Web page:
• B cepacia is an organism of low virulence and is a frequent colonizer of fluids used in the hospital (eg, irrigation solutions, intravenous fluids). (medscape.com)
  • B cepacia almost always is a colonizing organism rather than an infecting organism, but it may be important when isolated from body fluids that are ordinarily sterile. (medscape.com)
  • These episodes are probably related to a complex relationship between host defence and airway microbiology that impacts on sputum production and airflow obstruction. (bmj.com)
  • B.cepacia can survive for a long time and even multiply in disinfectants used in hospitals as a complex. (saniterlab.com)
  • Burkholderia cepacia is a complex and a group of 17 distinct species. (saniterlab.com)
  • The species complex also attacks young onion and tobacco plants, and displays a remarkable ability to digest oil. (wikipedia.org)
  • We describe a rare case of sepsis by B. cepacia in a pre-term infant, diagnosed in Neonatal Intensive Care Unit, University Hospital, Marrakesh. (clinicalcasereportsjournal.com)
  • Here, we report a rare case report of bacteraemia by Burkholderia cepacia in an immunocompetent male, who presented with fever and Multiple Organ Dysfunction Syndrome (MODS). (jcdr.net)
  • Three patients underwent bilateral lung transplantation during the study, two of whom harboured small-colony variants in addition to clonally identical wildtypes of Burkholderia multivorans and Burkholderia cepacia genomovar III prior to lung transplantation. (medscape.com)
  • Results of typing by random amplified polymorphic DNA analysis or pulsed-field gel electrophoresis indicated that strains of B. cepacia complex from genomovar III are the most potentially transmissible and that the B. cepacia epidemic strain marker is a robust marker for transmissibility. (cdc.gov)
  • Second, the B. cepacia epidemic strain marker (BCESM), which encodes a protein of unknown function, is found in many different strains from genomovar III, each of which is clustered in specific CF treatment centers ( 14 ). (cdc.gov)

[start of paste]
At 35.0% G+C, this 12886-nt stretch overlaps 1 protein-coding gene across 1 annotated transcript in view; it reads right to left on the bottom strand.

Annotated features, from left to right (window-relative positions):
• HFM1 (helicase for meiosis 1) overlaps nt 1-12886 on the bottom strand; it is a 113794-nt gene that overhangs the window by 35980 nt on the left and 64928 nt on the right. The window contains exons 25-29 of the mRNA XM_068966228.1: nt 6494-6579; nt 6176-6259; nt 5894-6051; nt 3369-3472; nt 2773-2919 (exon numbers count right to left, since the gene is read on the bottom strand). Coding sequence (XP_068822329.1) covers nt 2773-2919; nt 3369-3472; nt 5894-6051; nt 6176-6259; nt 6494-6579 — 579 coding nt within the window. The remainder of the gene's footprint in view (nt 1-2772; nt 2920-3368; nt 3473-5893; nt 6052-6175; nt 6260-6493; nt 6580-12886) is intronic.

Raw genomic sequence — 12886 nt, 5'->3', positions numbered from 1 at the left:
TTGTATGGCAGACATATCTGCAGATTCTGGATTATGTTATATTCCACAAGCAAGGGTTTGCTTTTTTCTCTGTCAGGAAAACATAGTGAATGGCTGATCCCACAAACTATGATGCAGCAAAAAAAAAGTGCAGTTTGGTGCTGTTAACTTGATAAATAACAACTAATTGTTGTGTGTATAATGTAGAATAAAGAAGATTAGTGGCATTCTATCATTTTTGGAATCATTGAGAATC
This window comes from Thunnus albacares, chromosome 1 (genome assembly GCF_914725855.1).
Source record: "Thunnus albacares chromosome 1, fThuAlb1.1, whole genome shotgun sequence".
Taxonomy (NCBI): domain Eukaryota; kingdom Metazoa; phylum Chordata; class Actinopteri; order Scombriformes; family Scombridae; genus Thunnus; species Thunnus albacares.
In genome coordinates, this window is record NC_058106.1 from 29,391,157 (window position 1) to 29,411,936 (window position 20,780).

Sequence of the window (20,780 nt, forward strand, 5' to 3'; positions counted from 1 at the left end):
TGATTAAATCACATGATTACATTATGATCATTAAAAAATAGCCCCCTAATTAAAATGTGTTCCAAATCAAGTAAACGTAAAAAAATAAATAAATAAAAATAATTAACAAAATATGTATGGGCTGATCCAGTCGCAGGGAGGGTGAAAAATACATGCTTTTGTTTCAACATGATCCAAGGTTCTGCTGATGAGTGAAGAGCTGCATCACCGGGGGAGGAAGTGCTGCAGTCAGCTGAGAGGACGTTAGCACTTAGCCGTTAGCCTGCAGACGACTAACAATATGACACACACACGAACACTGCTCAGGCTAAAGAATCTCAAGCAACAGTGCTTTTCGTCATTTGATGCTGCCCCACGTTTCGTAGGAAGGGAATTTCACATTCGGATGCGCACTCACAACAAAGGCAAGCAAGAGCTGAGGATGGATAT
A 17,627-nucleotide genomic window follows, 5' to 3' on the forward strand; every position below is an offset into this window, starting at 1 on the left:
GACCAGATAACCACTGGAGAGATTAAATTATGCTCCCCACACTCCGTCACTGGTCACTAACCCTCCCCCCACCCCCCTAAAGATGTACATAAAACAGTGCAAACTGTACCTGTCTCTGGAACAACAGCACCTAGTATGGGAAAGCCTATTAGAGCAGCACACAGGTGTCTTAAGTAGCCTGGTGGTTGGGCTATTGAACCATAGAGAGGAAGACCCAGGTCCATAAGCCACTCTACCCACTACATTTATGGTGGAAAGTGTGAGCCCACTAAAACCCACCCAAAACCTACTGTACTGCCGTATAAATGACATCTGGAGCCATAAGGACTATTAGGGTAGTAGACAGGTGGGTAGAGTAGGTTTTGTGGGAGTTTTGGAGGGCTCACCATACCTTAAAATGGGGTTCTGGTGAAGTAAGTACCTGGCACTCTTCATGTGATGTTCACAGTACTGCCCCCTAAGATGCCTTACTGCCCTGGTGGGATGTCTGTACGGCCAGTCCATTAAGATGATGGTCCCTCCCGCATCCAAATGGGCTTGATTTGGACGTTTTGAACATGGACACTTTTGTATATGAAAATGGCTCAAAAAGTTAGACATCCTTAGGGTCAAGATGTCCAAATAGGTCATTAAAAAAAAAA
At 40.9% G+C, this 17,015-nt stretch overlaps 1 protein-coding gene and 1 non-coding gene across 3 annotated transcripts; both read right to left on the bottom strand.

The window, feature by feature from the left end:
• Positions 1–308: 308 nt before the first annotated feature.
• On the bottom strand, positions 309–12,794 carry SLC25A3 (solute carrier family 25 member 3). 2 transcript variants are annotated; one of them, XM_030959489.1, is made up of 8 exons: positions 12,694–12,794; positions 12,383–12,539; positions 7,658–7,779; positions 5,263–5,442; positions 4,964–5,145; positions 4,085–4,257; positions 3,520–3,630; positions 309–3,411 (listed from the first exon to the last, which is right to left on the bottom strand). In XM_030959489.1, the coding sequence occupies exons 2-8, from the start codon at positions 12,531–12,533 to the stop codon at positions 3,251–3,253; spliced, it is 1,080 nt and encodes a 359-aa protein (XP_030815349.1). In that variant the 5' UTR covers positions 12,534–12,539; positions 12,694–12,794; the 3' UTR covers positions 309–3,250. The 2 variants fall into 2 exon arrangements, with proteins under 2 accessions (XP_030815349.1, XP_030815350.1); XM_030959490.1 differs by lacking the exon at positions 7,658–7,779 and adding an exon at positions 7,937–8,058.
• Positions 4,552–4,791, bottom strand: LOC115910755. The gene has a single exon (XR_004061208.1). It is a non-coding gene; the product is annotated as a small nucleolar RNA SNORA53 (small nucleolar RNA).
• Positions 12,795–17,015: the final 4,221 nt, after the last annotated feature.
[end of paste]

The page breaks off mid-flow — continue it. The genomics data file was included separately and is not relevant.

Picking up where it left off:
• Production and molecular composition of Burkholderia pseudomallei and Burkholderia th. (authorea.com)
  • Burkholderia pseudomallei is a Gram-negative, motile bacillus typically found in surface water and/or soil in endemic regions. (authorea.com)
  • This study evaluates the components of established biofilms using B. pseudomallei and Burkholderia thailandensis, a closely related nonpathogenic species. (authorea.com)
  • Quantitative proteomic analysis of Burkholderia pseudomallei Bsa type III secretion system effectors using hypersecreting mutants. (burkholderia.com)
  • ABSTRACT Burkholderia pseudomallei and Burkholderia cepacia are Gram-negative, soil-dwelling bacteria that are found in a wide variety of environmental niches. (tropmedres.ac)
  • While B. pseudomallei is the causative agent of melioidosis in humans and animals, members of the B. cepacia complex typically only cause disease in immunocompromised hosts. (tropmedres.ac)
  • In this study, we report the identification of B. cepacia strains isolated from either patients or soil in Laos and Thailand that express a B. pseudomallei -like 6-deoxyheptan capsular polysaccharide (CPS). (tropmedres.ac)
  • Since CPS is a target that is often used for presumptive identification of B. pseudomallei , it is possible that the occurrence of these unique B. cepacia strains may complicate the diagnosis of melioidosis. (tropmedres.ac)
  • IMPORTANCE Burkholderia pseudomallei , the etiologic agent of melioidosis, is an important cause of morbidity and mortality in tropical and subtropical regions worldwide. (tropmedres.ac)
  • Аналитическая чувствительность разработанного набора реагентов позволила выявить Burkholderia pseudomallei и Burkholderia mallei в концентрации 1 × 101 м.к. (clinlabdia.ru)
  • Howard K., Inglis T.J.J. Novel selective medium for isolation of Burkholderia pseudomallei. (clinlabdia.ru)
  • To identify microbial clones with enhanced transmissibility, we evaluated B. cepacia complex isolates from patients with CF from throughout Canada. (cdc.gov)
  • Rare isolates (0.5% or 0.2% each) included Leclercia adecarboxylata , Raoultella ornithinolytica , Stenotrophomonas maltophilia , Achromobacter xylosoxidans, Burkholderia cepacia, Kosakonia cowanii and Lelliottia amnigena . (biomedcentral.com)
  • The aim of this study was to investigate the possible role of small-colony variant morphotypes of Burkholderia cepacia-like organisms in infectious complications in cystic fibrosis patients following lung transplantation. (medscape.com)
  • Respiratory tract specimens from 470 cystic fibrosis patients were screened over a 22-month period for Burkholderia cepacia-like organisms. (medscape.com)
  • Bcc bacteria are now recognized as important opportunistic pathogens that can cause variable lung infections in cystic fibrosis patients, which result in asymptomatic carriage, chronic infection or 'cepacia syndrome', which is characterized by a rapid decline in lung function that can include invasive disease. (nih.gov)